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Thou Gild’st the Even (2013)

“Man is created of anxiety.”

Stating the premise at its poster, Thou Gild’st the Even (Sen Aydınlatırsın Geceyi) is a Turkish magic realist/drama film directed by Onur Ünlü. The film immerses the viewer in the romantic melancholy, and the tone is so powerful that you might want to watch it for the experience than the story.

The story takes place in a small Anatolian town with two suns and three full moons in the sky. Cemal (Ali Atay) lives with his father after losing his mother and siblings to a fire. The sorrows of the past never leave him, so, Cemal spends his life mostly daydreaming in his inner world. He falls in love with Yasemin (Demet Evgar), but his anxiety gets between him and peaceful life.

Our hero doesn’t believe he has authority over his life, except the occasional soccer games he referees. Cemal tells about a spinning wheel in his head that it spins madly, and he cannot stop it. He gets to literally stop a spinning wheel after meeting Yasemin. When he gets confused on his path, rocks fall down the sky like rain. The universe openly shows Cemal the way, but the story doesn’t proceed as a fairy tale and more like a Shakespearean tragedy. The film takes its name from Shakespeare’s 28th Sonnet.

In this town, where the distinction between good and evil is blurry, people have ordinary worries. But they also have superpowers. For instance, walls are not a boundary for Cemal (maybe except the fourth wall): he can see and walk through them. Yasemin has telekinetic powers. Other characters include a giant, an invisible elementary school teacher, a man who cannot die, a girl who can stop time… Unlike in superhero movies, the characters in Thou Gild’st the Even don’t get to save the world using their powers. Their powers don’t even have a tangible use to the heroes.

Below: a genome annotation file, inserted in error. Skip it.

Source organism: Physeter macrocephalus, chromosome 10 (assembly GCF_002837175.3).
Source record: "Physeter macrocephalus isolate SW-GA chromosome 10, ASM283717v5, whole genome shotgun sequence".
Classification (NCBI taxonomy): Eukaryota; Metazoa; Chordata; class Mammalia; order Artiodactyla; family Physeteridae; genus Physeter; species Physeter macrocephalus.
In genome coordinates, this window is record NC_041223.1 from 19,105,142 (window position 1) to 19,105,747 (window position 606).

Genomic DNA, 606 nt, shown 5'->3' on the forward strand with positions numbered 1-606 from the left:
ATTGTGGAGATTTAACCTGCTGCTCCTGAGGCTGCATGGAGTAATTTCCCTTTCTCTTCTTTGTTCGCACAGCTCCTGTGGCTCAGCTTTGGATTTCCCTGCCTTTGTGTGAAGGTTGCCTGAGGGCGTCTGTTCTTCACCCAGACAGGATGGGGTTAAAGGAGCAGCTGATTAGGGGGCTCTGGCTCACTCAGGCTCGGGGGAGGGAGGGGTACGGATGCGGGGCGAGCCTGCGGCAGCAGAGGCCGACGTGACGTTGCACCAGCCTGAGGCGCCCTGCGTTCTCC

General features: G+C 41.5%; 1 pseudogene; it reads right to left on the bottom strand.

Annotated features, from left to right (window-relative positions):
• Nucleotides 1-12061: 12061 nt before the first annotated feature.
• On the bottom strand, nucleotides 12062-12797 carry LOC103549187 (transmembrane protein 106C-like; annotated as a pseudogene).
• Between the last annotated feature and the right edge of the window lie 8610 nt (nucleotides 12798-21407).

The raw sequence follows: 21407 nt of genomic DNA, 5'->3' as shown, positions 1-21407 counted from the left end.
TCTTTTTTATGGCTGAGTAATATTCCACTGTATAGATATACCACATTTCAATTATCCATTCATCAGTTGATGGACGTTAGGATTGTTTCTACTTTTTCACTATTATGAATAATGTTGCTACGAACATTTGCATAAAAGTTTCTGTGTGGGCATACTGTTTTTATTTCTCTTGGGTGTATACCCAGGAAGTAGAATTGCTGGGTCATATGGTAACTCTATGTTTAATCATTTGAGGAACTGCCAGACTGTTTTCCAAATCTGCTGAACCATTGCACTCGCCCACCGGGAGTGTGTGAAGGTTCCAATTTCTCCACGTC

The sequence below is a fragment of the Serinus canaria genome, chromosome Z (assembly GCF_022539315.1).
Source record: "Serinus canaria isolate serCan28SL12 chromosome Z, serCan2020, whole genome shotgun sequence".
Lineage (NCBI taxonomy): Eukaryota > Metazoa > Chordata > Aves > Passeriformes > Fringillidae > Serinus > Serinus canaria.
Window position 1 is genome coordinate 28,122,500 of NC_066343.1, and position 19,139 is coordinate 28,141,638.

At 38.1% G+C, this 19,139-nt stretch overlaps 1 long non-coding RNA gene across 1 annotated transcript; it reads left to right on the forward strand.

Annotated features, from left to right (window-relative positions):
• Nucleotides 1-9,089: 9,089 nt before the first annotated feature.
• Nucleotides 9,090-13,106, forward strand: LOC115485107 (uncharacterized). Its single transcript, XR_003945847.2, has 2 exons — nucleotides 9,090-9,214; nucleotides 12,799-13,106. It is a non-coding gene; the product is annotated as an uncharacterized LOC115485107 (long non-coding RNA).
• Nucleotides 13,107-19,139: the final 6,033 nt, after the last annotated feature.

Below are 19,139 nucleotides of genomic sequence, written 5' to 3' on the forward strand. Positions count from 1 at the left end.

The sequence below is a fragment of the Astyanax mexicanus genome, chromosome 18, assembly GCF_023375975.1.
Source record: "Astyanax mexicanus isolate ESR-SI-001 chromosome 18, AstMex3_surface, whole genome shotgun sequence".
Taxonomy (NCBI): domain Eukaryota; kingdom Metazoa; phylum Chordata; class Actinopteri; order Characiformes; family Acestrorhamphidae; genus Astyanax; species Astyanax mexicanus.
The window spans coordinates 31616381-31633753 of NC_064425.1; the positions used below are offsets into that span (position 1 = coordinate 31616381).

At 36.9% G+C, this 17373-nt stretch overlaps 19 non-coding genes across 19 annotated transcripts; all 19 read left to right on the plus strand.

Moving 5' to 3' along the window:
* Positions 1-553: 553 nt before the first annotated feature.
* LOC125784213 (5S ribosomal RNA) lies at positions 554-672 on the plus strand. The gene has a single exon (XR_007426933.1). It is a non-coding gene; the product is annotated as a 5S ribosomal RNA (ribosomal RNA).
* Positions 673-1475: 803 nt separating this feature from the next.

The film repeatedly features two songs that are perfect for the tone of the film. One is the theme music of Caramel, “Mreyte Ya Mreyte” by Khaled Mouzanar, and the other is “Gülmek İçin Yaratılmış,” performed by Mehmet Erdem. Both songs immerse the viewer into Cemal’s melancholy and the tragedy.

Onur Ünlü is one of the directors that take an alternative path in contrast to the traditional Turkish cinema. The director has a fanbase owing to his absurd works of dark comedy, especially following his television series Leyla and Mecnun. This film can be considered as a noteworthy example of the Turkish arthouse cinema.

Thou Gild’st the Even never got released in the theatres. The film was previewed in various cities with the director and the actors in attendance. It is a story of emotions, struggles, romance, as well as politics and existence. I’d recommend anyone to see the movie as a fantastic implementation of Shakespeare to the Anatolian context.

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